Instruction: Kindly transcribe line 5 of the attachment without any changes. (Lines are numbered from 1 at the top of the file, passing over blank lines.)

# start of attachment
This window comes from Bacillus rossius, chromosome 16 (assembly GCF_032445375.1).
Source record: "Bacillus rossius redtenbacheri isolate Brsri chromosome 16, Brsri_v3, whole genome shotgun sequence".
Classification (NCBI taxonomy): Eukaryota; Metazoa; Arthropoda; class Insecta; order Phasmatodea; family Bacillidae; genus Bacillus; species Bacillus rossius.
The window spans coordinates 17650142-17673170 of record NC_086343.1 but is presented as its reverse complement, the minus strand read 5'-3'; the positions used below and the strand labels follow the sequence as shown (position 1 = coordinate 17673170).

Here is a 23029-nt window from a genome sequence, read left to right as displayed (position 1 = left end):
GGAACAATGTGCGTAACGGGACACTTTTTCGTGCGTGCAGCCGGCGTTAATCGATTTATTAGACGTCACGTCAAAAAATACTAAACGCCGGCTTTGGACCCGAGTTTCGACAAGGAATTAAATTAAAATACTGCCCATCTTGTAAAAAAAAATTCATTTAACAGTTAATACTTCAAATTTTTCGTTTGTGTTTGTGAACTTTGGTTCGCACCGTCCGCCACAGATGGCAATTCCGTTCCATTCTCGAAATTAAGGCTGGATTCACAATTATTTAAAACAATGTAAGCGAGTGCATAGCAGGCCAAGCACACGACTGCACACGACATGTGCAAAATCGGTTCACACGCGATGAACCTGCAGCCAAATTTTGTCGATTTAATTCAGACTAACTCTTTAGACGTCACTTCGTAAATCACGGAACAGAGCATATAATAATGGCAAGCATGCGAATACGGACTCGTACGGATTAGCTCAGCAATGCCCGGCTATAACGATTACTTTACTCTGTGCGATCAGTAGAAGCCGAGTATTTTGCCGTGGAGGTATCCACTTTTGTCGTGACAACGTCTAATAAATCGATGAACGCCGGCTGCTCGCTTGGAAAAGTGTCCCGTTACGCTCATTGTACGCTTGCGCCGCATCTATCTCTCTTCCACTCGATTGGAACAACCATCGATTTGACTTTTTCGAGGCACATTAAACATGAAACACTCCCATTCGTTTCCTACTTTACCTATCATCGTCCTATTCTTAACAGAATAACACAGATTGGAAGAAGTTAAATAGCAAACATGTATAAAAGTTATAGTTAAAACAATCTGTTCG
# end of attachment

Here is a 23029-nt window from a genome sequence, read left to right as displayed (position 1 = left end):